Pros: This dark comedy comes equipped with serious talent. Oh, and plenty of pigs.
Cons: Occasionally hard to follow at times but the sheer craziness overcomes this.
Although I’ve visited the Royal Opera House before, this was my first visit to the Linbury Studio theatre downstairs. It has its own spacious bar area and the auditorium is air-conditioned (bliss in our current hot spell).
I really didn’t have any idea what to expect from this production. The basic story is that of Gloria, a beautiful blonde pig, but not the brightest sow in the pen. She falls in love with a butcher, foolishly mistaking his attentions for love, when actually the only thing on his mind is sausages. Her unlikely hero arrives in the form of Rodney the wild boar, who sweeps in to rescue his lady pig in the nick of time.
It’s a simple enough story, but as is so often the case, the success or failure lies in the telling of the tale. Here we are given a cabaret-style performance, complete with an orchestra (Chroma) on a mezzanine level above the main stage. The performers arrive on stage as various sausages emerging from a sausage-making machine. No common old Cumberland bangers here though; instead we have a cocktail sausage, a chorizo, a smoked sausage, a vegetarian sausage and a Boudin Blanc. So it’s more of your modern artisanal sausage story. It is the Royal Opera House after all.
We are introduced to the gorgeous Gloria (soprano Gillian Keith) who is fabulously ditsy and vain in her blonde curls and fishnets. Bullied by the others pigs, she escapes and finds herself at a mootel with a couple of cows who are obviously big fans of the Blues Brothers. We also have a glove-puppet frog chorus, two dancing Hollywood hotdogs, some frog and pig lovemaking (no, honestly) and a funny scene of inflating pigs. Finally, there’s Rodney the wild boar, played and sung superbly by bass Sion Goronwy looking like a sad, shy wookie. This is all entwined with touches of burlesque and Berlin-style dark cabaret humour.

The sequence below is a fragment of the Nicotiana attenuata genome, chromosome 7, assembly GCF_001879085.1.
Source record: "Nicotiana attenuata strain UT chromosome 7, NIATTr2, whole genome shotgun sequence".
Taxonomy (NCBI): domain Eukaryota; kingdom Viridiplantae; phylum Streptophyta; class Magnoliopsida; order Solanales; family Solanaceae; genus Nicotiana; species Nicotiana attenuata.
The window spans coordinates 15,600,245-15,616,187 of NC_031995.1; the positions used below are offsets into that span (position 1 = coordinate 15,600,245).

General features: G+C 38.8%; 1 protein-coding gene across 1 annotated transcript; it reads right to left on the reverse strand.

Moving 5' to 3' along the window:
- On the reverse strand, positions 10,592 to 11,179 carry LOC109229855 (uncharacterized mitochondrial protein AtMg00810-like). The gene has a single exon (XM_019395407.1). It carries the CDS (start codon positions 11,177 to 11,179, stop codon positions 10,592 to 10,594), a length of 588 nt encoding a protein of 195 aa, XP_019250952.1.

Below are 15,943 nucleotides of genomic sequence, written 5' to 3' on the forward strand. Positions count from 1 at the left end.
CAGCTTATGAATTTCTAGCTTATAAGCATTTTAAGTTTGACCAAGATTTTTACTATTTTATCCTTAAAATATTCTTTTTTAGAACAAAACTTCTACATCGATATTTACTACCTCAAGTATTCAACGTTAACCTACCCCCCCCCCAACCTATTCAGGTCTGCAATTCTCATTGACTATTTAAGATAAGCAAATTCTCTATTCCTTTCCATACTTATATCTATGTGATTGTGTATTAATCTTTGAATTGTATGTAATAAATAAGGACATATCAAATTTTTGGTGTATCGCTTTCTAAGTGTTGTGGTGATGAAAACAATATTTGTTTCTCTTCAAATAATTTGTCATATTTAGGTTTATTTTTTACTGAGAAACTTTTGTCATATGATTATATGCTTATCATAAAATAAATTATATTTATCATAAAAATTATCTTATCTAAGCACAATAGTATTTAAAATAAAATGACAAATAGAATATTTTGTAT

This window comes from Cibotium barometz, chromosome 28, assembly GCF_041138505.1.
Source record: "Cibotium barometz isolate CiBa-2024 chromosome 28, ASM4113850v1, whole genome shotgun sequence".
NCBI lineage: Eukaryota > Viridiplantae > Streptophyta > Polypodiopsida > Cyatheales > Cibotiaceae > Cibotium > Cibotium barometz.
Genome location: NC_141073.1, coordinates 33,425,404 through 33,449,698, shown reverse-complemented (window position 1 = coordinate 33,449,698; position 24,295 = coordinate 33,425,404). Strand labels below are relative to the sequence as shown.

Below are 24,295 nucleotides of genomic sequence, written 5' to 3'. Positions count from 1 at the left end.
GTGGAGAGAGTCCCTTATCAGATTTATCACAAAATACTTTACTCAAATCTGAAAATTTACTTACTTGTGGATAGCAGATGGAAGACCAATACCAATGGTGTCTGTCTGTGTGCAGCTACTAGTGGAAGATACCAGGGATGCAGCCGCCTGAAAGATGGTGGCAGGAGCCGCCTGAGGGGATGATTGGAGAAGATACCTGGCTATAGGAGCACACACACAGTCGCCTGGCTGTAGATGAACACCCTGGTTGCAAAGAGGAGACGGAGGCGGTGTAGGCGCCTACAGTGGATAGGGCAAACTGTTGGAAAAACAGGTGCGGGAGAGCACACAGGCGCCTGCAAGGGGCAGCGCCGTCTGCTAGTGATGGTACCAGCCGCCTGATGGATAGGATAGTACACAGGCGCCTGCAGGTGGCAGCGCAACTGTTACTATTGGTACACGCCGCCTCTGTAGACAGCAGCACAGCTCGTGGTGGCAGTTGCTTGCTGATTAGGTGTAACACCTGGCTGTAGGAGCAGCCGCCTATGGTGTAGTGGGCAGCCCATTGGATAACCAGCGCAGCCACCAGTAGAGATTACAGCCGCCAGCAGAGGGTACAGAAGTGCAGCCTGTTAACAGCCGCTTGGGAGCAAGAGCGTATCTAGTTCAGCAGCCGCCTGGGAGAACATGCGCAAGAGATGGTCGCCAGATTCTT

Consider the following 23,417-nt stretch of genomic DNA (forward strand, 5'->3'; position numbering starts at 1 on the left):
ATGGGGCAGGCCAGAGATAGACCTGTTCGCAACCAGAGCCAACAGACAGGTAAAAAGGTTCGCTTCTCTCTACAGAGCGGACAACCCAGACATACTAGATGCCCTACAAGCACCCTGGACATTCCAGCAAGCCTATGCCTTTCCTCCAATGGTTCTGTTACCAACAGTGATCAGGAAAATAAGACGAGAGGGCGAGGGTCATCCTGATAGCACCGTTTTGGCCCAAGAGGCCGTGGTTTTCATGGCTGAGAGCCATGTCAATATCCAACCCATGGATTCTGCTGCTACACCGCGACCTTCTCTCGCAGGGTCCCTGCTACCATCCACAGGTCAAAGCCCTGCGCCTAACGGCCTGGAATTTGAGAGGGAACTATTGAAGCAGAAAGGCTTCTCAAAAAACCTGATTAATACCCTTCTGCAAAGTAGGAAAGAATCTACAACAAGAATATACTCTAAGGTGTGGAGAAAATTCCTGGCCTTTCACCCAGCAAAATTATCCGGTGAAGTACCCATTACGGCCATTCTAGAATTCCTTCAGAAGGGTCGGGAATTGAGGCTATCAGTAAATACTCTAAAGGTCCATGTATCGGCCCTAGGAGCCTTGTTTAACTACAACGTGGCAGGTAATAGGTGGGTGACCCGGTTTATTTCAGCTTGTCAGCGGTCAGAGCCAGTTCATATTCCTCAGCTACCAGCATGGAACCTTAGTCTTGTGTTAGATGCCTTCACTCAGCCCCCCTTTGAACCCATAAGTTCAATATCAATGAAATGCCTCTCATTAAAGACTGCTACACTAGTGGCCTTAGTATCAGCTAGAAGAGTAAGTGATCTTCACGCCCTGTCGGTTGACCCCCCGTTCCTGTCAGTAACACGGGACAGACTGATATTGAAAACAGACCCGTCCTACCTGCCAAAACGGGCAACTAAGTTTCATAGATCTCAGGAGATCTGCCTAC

With a total cast of five performers, each playing a variety of roles, they all proved versatile and effective. The physical comedy was superb – especially the initial sausage entrance and a great honey-basting scene.
At times, voices were a little unclear so the storyline was a little vague in parts, but this was helped along by the ‘scenes’ being announced with storyboards at the side of the stage. The performance runs just shy of ninety minutes with no interval, and it’s packed with non-stop action and mayhem.
If you like your opera traditional then this could be a challenge for you. Vocal operatic talent is presented with tomfoolery rather than gravitas. I have to say that for this reason it messed with my head a little, but I came away at the end with a smile on my face and my operatic boundaries tested.
Director: Frederic Wake-Walker
Conductor: Geoffrey Paterson
Music: HK Gruber
Libretto: Rudolf Herfurtner
English Translation: Amanda Holden
Co-Produced by: Mahogany Opera Group, Bregenz Festival and Buxton Festival
Booking Until: This show has completed its run.